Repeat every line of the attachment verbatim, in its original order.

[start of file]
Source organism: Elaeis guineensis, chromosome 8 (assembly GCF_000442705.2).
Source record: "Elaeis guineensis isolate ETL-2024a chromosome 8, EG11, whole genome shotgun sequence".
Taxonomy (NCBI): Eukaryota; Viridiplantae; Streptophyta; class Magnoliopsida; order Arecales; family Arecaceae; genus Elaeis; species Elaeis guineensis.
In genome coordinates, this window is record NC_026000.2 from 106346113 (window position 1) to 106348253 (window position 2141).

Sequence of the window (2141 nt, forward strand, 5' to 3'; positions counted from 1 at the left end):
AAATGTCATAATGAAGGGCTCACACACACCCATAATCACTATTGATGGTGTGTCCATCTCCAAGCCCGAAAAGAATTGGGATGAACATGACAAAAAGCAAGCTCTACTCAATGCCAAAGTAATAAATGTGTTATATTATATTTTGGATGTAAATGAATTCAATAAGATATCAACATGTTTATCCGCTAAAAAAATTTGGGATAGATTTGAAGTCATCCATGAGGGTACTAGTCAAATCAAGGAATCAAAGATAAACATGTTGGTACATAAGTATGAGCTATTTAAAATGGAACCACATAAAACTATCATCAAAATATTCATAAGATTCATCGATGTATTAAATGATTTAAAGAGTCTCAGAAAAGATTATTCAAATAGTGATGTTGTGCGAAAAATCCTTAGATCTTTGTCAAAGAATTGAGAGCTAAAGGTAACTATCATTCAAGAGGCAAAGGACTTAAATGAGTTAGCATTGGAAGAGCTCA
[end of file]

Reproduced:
Source organism: Elaeis guineensis, chromosome 8 (assembly GCF_000442705.2).
Source record: "Elaeis guineensis isolate ETL-2024a chromosome 8, EG11, whole genome shotgun sequence".
Taxonomy (NCBI): Eukaryota; Viridiplantae; Streptophyta; class Magnoliopsida; order Arecales; family Arecaceae; genus Elaeis; species Elaeis guineensis.
In genome coordinates, this window is record NC_026000.2 from 106346113 (window position 1) to 106348253 (window position 2141).

Sequence of the window (2141 nt, forward strand, 5' to 3'; positions counted from 1 at the left end):
AAATGTCATAATGAAGGGCTCACACACACCCATAATCACTATTGATGGTGTGTCCATCTCCAAGCCCGAAAAGAATTGGGATGAACATGACAAAAAGCAAGCTCTACTCAATGCCAAAGTAATAAATGTGTTATATTATATTTTGGATGTAAATGAATTCAATAAGATATCAACATGTTTATCCGCTAAAAAAATTTGGGATAGATTTGAAGTCATCCATGAGGGTACTAGTCAAATCAAGGAATCAAAGATAAACATGTTGGTACATAAGTATGAGCTATTTAAAATGGAACCACATAAAACTATCATCAAAATATTCATAAGATTCATCGATGTATTAAATGATTTAAAGAGTCTCAGAAAAGATTATTCAAATAGTGATGTTGTGCGAAAAATCCTTAGATCTTTGTCAAAGAATTGAGAGCTAAAGGTAACTATCATTCAAGAGGCAAAGGACTTAAATGAGTTAGCATTGGAAGAGCTCA